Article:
by Janice McCaffrey
Today is Halloween, the evening vigil before All Hallows Day. The day set aside to honor Saints, known and unknown, who have gone before us. November 2nd is All Soul’s Day said to be the commemoration of all the faithful departed. These three days together are known as Allhallowtide. As lovers of reading this week we’d think of authors we revere. Depending on our favorite genre: Shakespeare, Dickens, Mark Twain, Austen, Poe, the Bronte sisters, Agatha Christie, Jules Verne, Shelly and Byron, just to name a few.
But this month’s book club selection is Gutenberg’s Apprentice a novel by Alix Christie.
Yes, I remember learning about Gutenberg and his Bible back in some high school history class, but I didn’t understand the genius of the accomplishment or its implications.
By fifty-seven years of age, Johannes Gutenberg, a German merchant
turned black smith and gold smith, figured out how to forge combinations of metals that could be carved into letters.
Then he built a contraption that used those metal letters smeared with thick ink to print an entire page of words.
Until then scribes wrote by hand with quill whatever written word folks had.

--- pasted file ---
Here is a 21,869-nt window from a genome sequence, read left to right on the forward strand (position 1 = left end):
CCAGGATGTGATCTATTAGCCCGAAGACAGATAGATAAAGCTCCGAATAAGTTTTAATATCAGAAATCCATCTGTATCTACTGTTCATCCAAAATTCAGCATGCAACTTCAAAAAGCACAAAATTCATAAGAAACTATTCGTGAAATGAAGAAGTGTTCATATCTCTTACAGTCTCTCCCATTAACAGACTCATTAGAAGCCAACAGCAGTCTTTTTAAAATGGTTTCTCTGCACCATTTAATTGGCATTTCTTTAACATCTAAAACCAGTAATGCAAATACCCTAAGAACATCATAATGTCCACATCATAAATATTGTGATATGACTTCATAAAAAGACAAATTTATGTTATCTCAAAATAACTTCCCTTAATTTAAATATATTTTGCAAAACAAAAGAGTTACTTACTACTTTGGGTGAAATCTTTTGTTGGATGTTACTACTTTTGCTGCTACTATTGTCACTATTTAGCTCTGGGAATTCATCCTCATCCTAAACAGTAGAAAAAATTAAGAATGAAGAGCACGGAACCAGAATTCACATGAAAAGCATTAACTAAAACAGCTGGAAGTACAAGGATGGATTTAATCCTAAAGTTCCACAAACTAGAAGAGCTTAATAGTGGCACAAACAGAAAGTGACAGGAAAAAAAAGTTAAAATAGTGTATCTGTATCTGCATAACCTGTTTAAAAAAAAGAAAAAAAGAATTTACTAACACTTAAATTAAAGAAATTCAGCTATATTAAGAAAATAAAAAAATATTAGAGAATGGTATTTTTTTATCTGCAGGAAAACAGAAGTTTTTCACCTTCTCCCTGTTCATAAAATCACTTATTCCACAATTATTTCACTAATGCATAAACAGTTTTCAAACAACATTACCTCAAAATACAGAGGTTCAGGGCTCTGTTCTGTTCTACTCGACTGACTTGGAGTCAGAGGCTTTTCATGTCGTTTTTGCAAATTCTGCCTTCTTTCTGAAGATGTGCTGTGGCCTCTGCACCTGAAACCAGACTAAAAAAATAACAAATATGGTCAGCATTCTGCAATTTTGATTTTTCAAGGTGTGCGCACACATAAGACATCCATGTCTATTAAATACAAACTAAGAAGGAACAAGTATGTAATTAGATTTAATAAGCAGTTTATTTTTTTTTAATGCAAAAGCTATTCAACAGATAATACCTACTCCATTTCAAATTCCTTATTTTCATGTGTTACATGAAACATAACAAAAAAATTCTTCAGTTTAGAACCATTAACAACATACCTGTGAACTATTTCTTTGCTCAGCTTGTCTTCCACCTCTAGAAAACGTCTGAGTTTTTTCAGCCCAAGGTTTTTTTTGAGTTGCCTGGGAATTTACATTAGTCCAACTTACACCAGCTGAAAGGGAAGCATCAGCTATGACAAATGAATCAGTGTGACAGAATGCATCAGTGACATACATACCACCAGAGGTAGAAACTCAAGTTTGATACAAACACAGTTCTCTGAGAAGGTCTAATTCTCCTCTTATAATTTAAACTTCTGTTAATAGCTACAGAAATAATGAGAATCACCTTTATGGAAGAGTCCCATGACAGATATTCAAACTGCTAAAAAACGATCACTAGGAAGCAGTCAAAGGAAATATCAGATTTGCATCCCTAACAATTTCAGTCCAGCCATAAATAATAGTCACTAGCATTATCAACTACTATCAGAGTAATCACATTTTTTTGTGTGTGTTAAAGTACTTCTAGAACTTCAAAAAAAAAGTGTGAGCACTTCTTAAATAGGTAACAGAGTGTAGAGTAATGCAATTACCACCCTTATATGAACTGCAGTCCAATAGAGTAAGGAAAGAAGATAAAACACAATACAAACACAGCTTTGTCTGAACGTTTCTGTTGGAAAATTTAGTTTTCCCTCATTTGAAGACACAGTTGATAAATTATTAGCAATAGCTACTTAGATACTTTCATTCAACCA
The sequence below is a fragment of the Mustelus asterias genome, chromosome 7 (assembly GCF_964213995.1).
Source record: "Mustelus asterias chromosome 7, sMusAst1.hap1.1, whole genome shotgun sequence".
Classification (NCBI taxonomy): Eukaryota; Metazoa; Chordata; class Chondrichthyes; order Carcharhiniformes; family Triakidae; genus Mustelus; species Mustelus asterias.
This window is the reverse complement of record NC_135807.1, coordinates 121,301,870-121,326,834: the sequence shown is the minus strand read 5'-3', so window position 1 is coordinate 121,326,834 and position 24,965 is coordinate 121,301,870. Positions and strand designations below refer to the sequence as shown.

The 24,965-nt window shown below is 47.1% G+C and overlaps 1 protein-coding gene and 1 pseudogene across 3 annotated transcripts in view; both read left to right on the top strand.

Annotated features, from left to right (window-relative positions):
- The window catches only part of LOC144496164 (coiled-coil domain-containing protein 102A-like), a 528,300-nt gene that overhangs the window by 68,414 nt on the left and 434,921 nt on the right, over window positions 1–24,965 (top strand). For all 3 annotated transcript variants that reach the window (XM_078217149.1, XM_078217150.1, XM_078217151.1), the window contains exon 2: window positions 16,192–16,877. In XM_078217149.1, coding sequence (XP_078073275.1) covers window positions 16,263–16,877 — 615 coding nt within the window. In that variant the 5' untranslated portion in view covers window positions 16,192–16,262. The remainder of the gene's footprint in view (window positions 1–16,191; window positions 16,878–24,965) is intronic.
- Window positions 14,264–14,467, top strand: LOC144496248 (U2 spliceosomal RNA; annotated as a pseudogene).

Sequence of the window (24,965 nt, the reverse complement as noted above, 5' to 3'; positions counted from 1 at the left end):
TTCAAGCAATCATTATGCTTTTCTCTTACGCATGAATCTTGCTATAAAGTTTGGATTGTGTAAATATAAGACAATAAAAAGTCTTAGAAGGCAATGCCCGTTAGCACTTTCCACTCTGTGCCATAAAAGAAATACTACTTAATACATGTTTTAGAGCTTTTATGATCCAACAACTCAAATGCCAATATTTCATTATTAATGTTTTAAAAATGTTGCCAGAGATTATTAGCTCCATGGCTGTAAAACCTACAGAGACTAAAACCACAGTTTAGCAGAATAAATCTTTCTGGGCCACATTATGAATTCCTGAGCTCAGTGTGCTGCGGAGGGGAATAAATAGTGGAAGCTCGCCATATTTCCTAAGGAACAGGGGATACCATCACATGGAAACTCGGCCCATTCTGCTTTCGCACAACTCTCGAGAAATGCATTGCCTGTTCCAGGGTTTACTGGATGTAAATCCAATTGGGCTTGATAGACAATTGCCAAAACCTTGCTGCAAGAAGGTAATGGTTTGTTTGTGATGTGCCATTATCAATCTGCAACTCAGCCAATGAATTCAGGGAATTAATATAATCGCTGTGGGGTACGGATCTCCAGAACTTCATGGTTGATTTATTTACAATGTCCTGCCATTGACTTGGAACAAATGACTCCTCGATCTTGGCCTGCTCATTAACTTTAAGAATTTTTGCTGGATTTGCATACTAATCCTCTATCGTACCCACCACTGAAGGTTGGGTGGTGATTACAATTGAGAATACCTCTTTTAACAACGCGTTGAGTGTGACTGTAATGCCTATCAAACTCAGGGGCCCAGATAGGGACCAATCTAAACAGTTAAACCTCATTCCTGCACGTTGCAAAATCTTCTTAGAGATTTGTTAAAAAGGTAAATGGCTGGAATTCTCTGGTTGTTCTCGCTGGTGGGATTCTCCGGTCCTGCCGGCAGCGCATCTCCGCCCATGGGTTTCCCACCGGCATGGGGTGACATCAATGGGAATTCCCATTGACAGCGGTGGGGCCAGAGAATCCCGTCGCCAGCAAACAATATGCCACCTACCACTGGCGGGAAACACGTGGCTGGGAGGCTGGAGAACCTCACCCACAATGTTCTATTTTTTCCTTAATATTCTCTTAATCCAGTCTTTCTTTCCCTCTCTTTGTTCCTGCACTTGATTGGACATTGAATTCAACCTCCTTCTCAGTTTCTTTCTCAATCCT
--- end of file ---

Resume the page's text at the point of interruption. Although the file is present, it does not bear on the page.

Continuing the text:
Then with a grandiose or inspired idea he decided to print the entire Bible. It took three years (1452-1455) of intense, arduous work, but introduced the printing press to the world. The following year his partner/investor won a lawsuit which took Gutenberg’s workshop and printing press from him and left him bankrupt.
Gutenberg’s greatest accomplishment the beginning of equality in reading led to versions of smaller printers; typewriters like this Underwood of 1895.
Our universal keyboard of today was created in 1873 by Christopher L. Sholes, a Milwaukee newspaperman, poet, and part time inventor. He called it the QWERTY keyboard.
Guilty of taking my computer and keyboard for granted and complaining about slow internet connections, this Allhallowtide I will venerate Master Gutenberg for his vision and determination. Along with Peter Schoeffer, his apprentice, who went on to become a master printer and the first publisher. And I won’t forget all those imaginative, innovative folks who followed to bring the gift of mass-produced books to the world and me.